Thursday 29 September 2011

Eyewitness: Hungarian Photography in the 20th Century, Royal Academy of Arts, London


Eyewitness: Hungarian Photography in the 20th century
Brassaï, Capa, Kertész, Moholy-Nagy, Munkácsi
The Sackler Wing of Galleries, Royal Academy of Arts, London
30 June–2 October 2011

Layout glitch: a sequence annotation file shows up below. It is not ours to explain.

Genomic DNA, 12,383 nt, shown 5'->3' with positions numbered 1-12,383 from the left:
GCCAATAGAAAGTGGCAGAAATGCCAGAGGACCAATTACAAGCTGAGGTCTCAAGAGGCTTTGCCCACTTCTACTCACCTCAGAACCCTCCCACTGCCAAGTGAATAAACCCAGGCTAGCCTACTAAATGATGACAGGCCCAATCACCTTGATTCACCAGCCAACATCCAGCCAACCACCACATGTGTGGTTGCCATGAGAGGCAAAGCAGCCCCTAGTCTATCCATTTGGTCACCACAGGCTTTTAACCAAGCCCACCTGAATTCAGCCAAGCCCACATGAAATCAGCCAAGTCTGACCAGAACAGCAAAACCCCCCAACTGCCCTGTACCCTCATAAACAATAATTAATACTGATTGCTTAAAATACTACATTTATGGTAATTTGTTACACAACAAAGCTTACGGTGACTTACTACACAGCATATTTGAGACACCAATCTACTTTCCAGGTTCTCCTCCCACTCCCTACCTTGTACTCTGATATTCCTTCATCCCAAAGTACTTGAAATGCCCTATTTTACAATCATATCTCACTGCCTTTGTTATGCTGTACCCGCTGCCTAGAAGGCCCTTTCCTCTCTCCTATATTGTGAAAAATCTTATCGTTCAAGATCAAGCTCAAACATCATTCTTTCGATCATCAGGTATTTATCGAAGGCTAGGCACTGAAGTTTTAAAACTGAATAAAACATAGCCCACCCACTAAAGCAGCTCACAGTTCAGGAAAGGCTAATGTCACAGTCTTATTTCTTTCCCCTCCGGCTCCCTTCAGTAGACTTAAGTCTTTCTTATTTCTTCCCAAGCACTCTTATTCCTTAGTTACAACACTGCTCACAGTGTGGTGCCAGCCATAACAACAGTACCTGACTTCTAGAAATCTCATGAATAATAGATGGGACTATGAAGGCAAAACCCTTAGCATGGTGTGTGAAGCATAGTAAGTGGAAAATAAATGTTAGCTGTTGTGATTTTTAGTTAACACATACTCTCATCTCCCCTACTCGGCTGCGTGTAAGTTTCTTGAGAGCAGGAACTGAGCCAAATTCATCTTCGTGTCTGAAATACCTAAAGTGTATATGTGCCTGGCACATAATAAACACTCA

“Photography is a universal language, a direct means of communication without need of translation,” says Cornell Capa explaining the entry into photojournalism of his brother Robert after being sent into exile in Berlin in 1931, scarcely able to speak any German. Perhaps this is why the development of 20th century photography can be largely attributed to five Hungarian Jews, all of whom were forced to leave their native country to live and work abroad. Their stories – as well as that of the burgeoning genre (or genres) of photography – are presented in the Royal Academy’s exhibition, Eyewitness, which brings together some 200 photographs from between 1918–1989, taken by over 40 Hungarian photographers, but focusing on the works of the five most seminal: Brassaï (1899–1984), Robert Capa (1913–1954), André Kertész (1894–1985), László Moholy-Nagy (1895–1946), and Martin Munkácsi (1896–1963).

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